The Learning Resources® Jumbo Pets set has been such a staple in our play over the past year. The larger size of the animals, combined with their excellent quality and durability, has meant that we have enjoyed lots of creative adventures with the dog, cat, fish, rabbit, guinea pig, and bird. In this series of blogs, we are sharing some fun and unusual ways to use your Jumbo Pets to keep the play creative and engaging. This time around, we are exploring an epic rodent sensory bin using the jumbo guinea pigs.

The Set-Up

This rodent sensory bin idea is inspired by @missamys.classroom. She had the genius idea to use brown crinkle paper as the base, along with some fun rodent accessories. Our bin included two Learning Resources Jumbo Pets guinea pigs, a tiny mouse from Dollar Tree, and two rats from IKEA. I also put in a feeding bowl, hamster wheel, rodent tunnels, and a tiny hamster house, all from the local pet store.

Let’s Play!

My two kids were so into this sensory bin; in fact, I’d say it’s been the most popular one I’ve done in a good year or so for them. They loved that there were real rodent accessories and a fun selection of rodents to play with. The guinea pigs, in particular, are so detailed.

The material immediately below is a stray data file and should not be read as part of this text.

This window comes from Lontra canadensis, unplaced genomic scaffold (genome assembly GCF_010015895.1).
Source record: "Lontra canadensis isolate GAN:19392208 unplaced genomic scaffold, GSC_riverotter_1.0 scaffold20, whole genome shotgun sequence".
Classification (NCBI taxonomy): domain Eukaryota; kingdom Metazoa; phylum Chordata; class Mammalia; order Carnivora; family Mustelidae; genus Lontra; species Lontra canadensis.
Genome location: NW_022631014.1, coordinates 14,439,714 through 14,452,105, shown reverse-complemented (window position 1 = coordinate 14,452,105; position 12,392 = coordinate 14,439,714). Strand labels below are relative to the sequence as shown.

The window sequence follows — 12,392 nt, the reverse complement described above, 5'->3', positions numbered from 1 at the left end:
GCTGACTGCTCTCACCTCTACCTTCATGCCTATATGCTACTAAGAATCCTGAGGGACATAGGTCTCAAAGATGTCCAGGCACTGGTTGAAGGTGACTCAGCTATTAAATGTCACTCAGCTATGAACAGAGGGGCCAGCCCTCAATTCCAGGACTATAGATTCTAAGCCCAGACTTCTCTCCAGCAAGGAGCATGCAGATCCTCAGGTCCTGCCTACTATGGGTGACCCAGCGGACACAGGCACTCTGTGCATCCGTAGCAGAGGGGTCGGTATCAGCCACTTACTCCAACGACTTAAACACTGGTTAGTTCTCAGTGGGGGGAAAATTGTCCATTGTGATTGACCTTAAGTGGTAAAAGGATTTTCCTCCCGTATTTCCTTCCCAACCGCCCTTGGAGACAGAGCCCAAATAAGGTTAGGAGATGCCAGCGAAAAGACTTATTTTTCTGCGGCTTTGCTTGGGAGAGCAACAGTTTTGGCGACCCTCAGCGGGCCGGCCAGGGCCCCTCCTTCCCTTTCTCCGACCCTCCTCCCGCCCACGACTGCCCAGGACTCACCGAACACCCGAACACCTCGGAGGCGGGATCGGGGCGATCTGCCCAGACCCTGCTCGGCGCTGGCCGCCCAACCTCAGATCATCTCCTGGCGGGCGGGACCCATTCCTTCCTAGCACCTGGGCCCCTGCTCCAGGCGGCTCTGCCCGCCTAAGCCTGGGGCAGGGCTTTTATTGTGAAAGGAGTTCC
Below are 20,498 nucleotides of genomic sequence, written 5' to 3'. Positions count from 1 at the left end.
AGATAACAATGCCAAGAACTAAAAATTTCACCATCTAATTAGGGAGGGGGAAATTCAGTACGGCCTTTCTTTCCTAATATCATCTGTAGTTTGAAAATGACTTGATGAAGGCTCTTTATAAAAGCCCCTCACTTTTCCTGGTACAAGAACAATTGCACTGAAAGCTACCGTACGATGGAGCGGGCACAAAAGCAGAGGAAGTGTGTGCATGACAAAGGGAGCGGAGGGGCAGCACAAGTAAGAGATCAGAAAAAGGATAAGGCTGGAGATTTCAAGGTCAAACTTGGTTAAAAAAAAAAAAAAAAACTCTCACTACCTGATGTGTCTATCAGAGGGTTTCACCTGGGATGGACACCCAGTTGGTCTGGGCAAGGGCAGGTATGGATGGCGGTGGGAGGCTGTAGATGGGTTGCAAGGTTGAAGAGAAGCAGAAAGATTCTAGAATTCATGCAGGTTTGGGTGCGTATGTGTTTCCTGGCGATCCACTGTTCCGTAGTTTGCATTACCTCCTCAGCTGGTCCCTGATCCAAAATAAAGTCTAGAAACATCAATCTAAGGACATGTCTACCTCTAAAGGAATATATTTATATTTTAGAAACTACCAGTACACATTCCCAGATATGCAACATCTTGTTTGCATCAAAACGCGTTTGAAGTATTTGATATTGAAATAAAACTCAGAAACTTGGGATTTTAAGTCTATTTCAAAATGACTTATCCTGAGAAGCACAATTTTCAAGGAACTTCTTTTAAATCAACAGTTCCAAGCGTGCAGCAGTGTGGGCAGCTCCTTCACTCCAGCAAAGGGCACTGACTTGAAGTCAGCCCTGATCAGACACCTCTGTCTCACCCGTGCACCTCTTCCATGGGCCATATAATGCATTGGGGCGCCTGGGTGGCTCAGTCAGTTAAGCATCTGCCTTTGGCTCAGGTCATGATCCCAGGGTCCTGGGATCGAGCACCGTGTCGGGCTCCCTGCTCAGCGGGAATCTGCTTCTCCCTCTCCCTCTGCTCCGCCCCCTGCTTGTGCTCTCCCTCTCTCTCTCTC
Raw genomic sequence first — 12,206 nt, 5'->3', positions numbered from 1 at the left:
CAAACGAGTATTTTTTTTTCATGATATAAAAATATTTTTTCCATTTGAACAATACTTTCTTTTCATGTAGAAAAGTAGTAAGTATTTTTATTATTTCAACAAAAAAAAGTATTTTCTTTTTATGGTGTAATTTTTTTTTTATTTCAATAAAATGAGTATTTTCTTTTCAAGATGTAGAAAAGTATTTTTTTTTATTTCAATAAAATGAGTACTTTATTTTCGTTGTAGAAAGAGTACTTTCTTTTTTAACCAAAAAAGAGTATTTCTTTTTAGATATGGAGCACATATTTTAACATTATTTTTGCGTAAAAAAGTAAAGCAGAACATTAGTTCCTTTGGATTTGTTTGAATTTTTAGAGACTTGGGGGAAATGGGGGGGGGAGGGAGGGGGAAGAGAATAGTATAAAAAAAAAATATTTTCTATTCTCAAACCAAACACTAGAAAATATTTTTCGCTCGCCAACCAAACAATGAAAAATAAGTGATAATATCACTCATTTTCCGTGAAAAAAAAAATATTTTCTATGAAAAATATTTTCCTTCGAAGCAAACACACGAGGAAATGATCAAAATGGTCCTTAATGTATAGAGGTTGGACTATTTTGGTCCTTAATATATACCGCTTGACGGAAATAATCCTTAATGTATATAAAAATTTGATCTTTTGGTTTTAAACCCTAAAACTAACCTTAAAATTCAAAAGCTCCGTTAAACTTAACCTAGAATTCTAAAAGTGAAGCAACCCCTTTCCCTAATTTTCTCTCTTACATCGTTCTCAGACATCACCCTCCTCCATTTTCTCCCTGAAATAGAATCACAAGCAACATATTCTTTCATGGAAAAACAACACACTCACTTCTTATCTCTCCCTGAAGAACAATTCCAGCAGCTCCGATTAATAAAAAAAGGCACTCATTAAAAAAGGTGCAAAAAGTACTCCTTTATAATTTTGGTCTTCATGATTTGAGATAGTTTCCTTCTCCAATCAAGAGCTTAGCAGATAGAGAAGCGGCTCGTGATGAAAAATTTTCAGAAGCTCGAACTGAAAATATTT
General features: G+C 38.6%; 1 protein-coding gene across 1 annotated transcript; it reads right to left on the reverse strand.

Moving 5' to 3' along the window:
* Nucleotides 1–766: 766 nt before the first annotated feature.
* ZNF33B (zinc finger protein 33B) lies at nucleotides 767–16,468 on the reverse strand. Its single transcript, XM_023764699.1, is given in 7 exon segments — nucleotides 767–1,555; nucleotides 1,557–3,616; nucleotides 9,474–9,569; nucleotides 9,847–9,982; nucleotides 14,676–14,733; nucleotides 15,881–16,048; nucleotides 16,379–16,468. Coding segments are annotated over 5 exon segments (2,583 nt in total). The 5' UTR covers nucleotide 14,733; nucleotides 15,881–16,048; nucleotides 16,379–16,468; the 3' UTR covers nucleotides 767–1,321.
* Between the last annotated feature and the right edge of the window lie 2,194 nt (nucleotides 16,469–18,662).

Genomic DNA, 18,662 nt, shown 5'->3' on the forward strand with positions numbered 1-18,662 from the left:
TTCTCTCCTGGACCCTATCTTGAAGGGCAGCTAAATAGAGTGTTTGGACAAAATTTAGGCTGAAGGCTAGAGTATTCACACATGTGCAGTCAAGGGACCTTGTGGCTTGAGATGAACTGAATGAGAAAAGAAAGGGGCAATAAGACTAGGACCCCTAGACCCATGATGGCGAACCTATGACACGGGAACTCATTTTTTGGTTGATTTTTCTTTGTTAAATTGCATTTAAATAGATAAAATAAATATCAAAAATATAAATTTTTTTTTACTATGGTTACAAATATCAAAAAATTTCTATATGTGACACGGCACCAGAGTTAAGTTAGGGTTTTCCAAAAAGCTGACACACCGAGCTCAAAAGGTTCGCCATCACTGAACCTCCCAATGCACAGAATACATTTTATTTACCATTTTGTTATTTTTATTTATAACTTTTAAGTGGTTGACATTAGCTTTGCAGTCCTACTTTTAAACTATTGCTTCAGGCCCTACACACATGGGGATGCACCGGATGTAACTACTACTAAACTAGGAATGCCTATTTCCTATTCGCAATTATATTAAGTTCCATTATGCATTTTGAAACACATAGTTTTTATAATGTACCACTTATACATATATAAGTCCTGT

My seven-year-old went straight for the hamster wheel and desperately tried to spin one of the rats full circle on it. He liked experimenting with the different rodents to see which ones could turn around the fastest. Poor rodents got pretty dizzy!

My four-year-old was more than happy just pretend to play with the rodents. She was forming friendships between them and making up their names and little personalities. She enjoyed using the hamster house as the focal point of her role play, inviting the rodents over for playdates and cooking them food in the little food bowl.

The great thing with a larger-sized sensory bin like this is that it really encourages collaborative and cooperative play. My children were constantly chatting about their play with each other. It led to many exciting conversations about the different types of rodents in the bin and supporting them in their efforts to wait their turn and share the materials. It’s always fun to have an older sibling demonstrating play ideas for a younger sibling to follow.

It was amazing to see just how much this small world sensory bin prompted imaginative play. I like that the crinkle paper is a dry and relatively mess-free sensory base. It meant that the container could be easily stored and reused over a more extended period of time.

Do your children love small world play? I’d highly recommend using any of the Jumbo Pets to make an interactive sensory bin. It leads to the most beautiful collaboration and communication, as well as letting their imaginations run wild.

You can also print an adoption certificate for your not-so-furry friend!